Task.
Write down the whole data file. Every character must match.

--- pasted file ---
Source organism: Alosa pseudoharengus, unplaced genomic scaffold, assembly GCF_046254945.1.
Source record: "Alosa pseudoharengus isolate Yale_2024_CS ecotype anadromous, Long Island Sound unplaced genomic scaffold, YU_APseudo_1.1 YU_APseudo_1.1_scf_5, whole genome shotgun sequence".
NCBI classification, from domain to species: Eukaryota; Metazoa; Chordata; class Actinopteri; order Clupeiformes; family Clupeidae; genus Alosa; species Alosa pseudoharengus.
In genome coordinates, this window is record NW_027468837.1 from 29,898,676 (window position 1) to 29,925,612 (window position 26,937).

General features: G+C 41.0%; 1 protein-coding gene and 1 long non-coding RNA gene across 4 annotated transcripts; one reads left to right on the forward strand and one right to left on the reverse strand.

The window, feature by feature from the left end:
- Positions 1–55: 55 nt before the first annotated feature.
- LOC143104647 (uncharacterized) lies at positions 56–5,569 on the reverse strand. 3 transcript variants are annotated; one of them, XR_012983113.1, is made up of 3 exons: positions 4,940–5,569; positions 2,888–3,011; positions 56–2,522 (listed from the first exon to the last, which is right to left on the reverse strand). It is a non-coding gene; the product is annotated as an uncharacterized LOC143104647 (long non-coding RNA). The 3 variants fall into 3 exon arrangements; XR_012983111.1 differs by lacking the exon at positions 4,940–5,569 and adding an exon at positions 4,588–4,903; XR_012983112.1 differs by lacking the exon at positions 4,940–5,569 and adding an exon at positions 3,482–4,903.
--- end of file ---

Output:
Source organism: Alosa pseudoharengus, unplaced genomic scaffold, assembly GCF_046254945.1.
Source record: "Alosa pseudoharengus isolate Yale_2024_CS ecotype anadromous, Long Island Sound unplaced genomic scaffold, YU_APseudo_1.1 YU_APseudo_1.1_scf_5, whole genome shotgun sequence".
NCBI classification, from domain to species: Eukaryota; Metazoa; Chordata; class Actinopteri; order Clupeiformes; family Clupeidae; genus Alosa; species Alosa pseudoharengus.
In genome coordinates, this window is record NW_027468837.1 from 29,898,676 (window position 1) to 29,925,612 (window position 26,937).

General features: G+C 41.0%; 1 protein-coding gene and 1 long non-coding RNA gene across 4 annotated transcripts; one reads left to right on the forward strand and one right to left on the reverse strand.

The window, feature by feature from the left end:
- Positions 1–55: 55 nt before the first annotated feature.
- LOC143104647 (uncharacterized) lies at positions 56–5,569 on the reverse strand. 3 transcript variants are annotated; one of them, XR_012983113.1, is made up of 3 exons: positions 4,940–5,569; positions 2,888–3,011; positions 56–2,522 (listed from the first exon to the last, which is right to left on the reverse strand). It is a non-coding gene; the product is annotated as an uncharacterized LOC143104647 (long non-coding RNA). The 3 variants fall into 3 exon arrangements; XR_012983111.1 differs by lacking the exon at positions 4,940–5,569 and adding an exon at positions 4,588–4,903; XR_012983112.1 differs by lacking the exon at positions 4,940–5,569 and adding an exon at positions 3,482–4,903.